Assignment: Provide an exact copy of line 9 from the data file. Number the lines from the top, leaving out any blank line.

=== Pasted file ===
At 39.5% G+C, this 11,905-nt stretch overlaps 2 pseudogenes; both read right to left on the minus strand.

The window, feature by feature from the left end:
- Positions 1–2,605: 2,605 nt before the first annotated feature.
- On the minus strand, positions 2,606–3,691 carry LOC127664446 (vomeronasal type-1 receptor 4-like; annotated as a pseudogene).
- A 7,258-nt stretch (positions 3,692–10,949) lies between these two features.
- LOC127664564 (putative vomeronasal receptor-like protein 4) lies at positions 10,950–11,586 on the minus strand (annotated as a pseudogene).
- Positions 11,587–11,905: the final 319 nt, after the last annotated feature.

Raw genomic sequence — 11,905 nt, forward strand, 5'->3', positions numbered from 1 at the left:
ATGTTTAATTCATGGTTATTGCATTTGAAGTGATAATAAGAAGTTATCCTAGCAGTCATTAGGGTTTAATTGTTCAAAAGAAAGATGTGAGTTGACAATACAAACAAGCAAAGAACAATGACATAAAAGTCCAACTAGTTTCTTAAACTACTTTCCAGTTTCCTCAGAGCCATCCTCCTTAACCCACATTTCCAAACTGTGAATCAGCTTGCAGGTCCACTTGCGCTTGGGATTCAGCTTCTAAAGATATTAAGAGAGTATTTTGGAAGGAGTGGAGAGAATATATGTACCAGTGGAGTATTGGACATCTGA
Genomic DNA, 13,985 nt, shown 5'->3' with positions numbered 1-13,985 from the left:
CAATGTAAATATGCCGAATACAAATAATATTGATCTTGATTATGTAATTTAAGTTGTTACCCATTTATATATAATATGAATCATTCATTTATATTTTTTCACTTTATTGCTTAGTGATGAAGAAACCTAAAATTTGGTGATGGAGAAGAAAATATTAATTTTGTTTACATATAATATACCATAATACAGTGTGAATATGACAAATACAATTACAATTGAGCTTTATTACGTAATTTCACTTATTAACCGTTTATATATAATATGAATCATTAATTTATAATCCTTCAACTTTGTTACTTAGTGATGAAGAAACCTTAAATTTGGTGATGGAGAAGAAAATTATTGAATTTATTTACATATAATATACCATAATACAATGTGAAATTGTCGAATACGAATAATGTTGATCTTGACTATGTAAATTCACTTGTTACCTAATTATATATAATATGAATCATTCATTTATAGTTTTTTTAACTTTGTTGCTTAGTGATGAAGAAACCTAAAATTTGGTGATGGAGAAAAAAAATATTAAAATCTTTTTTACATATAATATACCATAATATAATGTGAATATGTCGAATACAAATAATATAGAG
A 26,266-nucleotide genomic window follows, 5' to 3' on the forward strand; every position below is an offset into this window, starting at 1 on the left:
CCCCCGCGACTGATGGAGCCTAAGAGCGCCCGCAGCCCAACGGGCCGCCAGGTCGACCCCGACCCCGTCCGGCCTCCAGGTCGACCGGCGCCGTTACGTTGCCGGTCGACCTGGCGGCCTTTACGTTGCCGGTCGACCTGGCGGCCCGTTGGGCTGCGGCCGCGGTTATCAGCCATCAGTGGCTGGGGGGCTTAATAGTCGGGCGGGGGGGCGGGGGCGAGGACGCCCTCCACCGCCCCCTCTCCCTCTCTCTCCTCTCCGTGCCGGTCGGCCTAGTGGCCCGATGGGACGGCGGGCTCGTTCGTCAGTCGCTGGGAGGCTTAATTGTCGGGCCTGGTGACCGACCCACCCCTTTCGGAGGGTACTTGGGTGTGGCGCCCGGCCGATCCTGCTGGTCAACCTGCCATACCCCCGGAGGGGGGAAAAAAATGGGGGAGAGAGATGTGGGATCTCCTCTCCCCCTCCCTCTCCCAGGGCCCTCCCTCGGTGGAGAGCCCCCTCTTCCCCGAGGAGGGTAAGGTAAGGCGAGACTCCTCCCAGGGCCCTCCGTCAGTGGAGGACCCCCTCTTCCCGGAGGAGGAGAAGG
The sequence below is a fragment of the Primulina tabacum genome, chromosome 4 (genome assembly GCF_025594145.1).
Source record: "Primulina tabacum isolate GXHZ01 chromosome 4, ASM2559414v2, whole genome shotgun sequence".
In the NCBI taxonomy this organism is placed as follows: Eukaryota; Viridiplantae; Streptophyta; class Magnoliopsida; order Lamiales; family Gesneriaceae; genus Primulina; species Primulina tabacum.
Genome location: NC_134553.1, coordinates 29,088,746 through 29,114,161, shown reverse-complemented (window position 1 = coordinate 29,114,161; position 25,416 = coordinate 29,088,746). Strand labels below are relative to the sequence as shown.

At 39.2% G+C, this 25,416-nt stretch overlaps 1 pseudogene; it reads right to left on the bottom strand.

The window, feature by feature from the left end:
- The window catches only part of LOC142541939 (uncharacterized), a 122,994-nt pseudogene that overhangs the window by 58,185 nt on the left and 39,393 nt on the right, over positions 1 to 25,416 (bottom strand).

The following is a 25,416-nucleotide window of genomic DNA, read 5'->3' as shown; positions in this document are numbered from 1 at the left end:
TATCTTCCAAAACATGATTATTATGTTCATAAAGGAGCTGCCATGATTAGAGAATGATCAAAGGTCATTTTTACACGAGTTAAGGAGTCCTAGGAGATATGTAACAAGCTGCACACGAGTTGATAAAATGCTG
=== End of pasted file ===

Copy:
ATGTTTAATTCATGGTTATTGCATTTGAAGTGATAATAAGAAGTTATCCTAGCAGTCATTAGGGTTTAATTGTTCAAAAGAAAGATGTGAGTTGACAATACAAACAAGCAAAGAACAATGACATAAAAGTCCAACTAGTTTCTTAAACTACTTTCCAGTTTCCTCAGAGCCATCCTCCTTAACCCACATTTCCAAACTGTGAATCAGCTTGCAGGTCCACTTGCGCTTGGGATTCAGCTTCTAAAGATATTAAGAGAGTATTTTGGAAGGAGTGGAGAGAATATATGTACCAGTGGAGTATTGGACATCTGA